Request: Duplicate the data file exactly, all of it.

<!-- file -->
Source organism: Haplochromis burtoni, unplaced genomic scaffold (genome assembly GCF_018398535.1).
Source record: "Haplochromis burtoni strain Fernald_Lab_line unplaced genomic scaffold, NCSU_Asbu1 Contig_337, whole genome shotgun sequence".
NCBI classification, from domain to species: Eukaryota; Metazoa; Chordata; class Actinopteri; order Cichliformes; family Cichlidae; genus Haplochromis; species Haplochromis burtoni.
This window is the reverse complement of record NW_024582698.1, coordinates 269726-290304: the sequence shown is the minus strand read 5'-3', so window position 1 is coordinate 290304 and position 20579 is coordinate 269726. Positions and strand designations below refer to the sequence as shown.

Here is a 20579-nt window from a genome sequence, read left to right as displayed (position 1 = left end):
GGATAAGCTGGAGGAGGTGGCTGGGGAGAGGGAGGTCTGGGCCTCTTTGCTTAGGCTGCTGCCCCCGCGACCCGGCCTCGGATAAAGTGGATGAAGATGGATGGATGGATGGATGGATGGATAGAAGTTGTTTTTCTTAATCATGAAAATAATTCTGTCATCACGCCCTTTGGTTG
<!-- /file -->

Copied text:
Source organism: Haplochromis burtoni, unplaced genomic scaffold (genome assembly GCF_018398535.1).
Source record: "Haplochromis burtoni strain Fernald_Lab_line unplaced genomic scaffold, NCSU_Asbu1 Contig_337, whole genome shotgun sequence".
NCBI classification, from domain to species: Eukaryota; Metazoa; Chordata; class Actinopteri; order Cichliformes; family Cichlidae; genus Haplochromis; species Haplochromis burtoni.
This window is the reverse complement of record NW_024582698.1, coordinates 269726-290304: the sequence shown is the minus strand read 5'-3', so window position 1 is coordinate 290304 and position 20579 is coordinate 269726. Positions and strand designations below refer to the sequence as shown.

Here is a 20579-nt window from a genome sequence, read left to right as displayed (position 1 = left end):
GGATAAGCTGGAGGAGGTGGCTGGGGAGAGGGAGGTCTGGGCCTCTTTGCTTAGGCTGCTGCCCCCGCGACCCGGCCTCGGATAAAGTGGATGAAGATGGATGGATGGATGGATGGATGGATAGAAGTTGTTTTTCTTAATCATGAAAATAATTCTGTCATCACGCCCTTTGGTTG